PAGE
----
Over the weekend, I saw this story that really caught my attention. It seems some pirates had seized the crew of a cargo ship, but a United States Navy helicopter showed up and demanded their release. The pirates complied, the crew was returned to their ship, and all was well.
First, I was reminded of how important it is that we have a strong navy. While it is true that we are the unquestioned ruler of the seven seas, with only one nation (Communist China) even close to posing a potential challenge (and they’re years away from being able to project power more than a couple of hundred miles from their shores), there are other threats out there that need to be met. Fighting piracy has been a function of navies since time immemorial. Our Navy’s first challenge were the Barbary Pirates of Africa’s north coast — and the pirates were the predecessors of today’s Muslim terrorists. For much of the time since then, piracy has waned, but never really gone away.
It’s been making a comeback in recent decades, quietly but steadily. And the US Navy has been at the forefront at fighting off these buccaneers, including several notable engagements off the coast of Africa. And it doesn’t get much attention, but there were 239 reported incidents of piracy last year — and lord knows how many unreported ones, as shipping companies might not report such attacks that could harm their insurance rates.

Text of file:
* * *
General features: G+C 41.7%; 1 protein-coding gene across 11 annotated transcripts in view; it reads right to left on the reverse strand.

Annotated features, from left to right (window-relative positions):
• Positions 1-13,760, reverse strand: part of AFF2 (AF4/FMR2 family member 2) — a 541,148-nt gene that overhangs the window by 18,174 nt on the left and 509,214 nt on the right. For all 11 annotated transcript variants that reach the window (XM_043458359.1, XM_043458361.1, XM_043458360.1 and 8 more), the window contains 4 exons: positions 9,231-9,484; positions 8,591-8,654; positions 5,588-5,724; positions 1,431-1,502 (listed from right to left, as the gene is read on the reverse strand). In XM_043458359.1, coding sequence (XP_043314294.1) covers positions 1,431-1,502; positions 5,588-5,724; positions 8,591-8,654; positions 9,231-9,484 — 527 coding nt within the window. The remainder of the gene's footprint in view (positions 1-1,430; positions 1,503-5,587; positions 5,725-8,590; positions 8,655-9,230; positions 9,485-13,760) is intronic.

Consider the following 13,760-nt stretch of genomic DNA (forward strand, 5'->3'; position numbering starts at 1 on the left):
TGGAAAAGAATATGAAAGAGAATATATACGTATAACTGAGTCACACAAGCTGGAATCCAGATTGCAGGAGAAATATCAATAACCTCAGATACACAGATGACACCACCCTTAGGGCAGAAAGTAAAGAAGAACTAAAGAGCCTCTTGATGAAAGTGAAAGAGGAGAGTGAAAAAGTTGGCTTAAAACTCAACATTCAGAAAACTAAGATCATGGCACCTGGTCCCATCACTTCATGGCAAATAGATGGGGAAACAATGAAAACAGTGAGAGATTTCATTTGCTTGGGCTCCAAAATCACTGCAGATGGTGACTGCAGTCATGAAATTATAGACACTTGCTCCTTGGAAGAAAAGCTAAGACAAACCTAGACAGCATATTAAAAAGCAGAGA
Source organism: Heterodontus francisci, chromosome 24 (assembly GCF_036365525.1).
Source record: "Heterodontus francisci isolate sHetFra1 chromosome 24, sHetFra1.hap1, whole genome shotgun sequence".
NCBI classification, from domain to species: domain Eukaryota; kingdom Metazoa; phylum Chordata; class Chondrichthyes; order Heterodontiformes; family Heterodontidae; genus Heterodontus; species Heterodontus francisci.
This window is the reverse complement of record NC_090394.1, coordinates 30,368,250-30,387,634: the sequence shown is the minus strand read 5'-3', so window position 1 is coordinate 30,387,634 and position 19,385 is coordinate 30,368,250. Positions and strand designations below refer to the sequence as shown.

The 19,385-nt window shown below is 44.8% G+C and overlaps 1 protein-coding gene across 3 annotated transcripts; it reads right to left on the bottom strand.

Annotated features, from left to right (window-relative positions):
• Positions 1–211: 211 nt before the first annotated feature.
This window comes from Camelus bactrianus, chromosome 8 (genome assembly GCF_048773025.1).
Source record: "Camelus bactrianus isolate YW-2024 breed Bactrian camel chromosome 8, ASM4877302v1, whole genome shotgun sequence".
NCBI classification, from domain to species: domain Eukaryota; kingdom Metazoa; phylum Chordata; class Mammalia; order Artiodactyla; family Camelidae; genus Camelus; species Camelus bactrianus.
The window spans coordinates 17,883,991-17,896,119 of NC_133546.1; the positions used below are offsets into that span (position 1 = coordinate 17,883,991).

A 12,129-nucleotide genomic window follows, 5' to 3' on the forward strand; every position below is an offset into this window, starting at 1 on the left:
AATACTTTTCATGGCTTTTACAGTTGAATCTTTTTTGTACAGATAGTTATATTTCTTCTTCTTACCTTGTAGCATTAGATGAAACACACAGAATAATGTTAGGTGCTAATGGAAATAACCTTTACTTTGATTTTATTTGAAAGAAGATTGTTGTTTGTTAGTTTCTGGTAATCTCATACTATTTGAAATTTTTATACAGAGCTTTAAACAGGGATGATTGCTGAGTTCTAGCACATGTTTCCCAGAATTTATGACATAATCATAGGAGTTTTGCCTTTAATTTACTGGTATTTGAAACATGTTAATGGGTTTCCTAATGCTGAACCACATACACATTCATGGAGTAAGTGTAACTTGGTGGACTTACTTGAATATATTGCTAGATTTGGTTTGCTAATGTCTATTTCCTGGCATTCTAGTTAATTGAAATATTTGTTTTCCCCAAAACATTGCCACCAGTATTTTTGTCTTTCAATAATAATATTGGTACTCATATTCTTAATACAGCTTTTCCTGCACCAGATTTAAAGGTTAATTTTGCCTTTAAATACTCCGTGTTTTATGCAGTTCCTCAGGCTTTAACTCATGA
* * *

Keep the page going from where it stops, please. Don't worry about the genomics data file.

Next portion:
But the real reason the story caught my eye was the nationality of the victim ship. Our old unfriends, the North Koreans, had their bacon pulled out of the fire by the United States Navy — against whom they pulled an act of piracy of their own almost exactly 40 years ago.
The capture and continued captivity of the USS Pueblo is a black mark in United States history. Even if you grant that she might have been in North Korean waters (and I don’t, but it’s certainly arguable), the treatment of her crew was utterly intolerable and in violation of existing laws and agreements. And her continued existence as a trophy and monument of anti-Americanism is an insult to the US Navy and the US itself.
I will never understand why she was not sunk at dockside at some point over these many years, as a reassertion of our sovereignty over her. And in 1999, when she was towed from Wonsan to Nampo through international waters, it is nothing less than disgrace that she was not either taken back or sunk in deep waters.
North Korea has offered to return the Pueblo, in exchange for some significant diplomatic concessions — such as an official state visit by Secretary of State Rice or some other personage of such prestige. The Bush administration has refused to discuss doing so, and I think that is the right response — “millions for defense, not one cent for tribute” is what Thomas Jefferson said about the Barbary pirates, and it’s still a sound policy today. Otherwise, as Kipling said about another group of noted pirates and buccanneers, “once you pay the Dane-geld, you never get rid of the Dane.”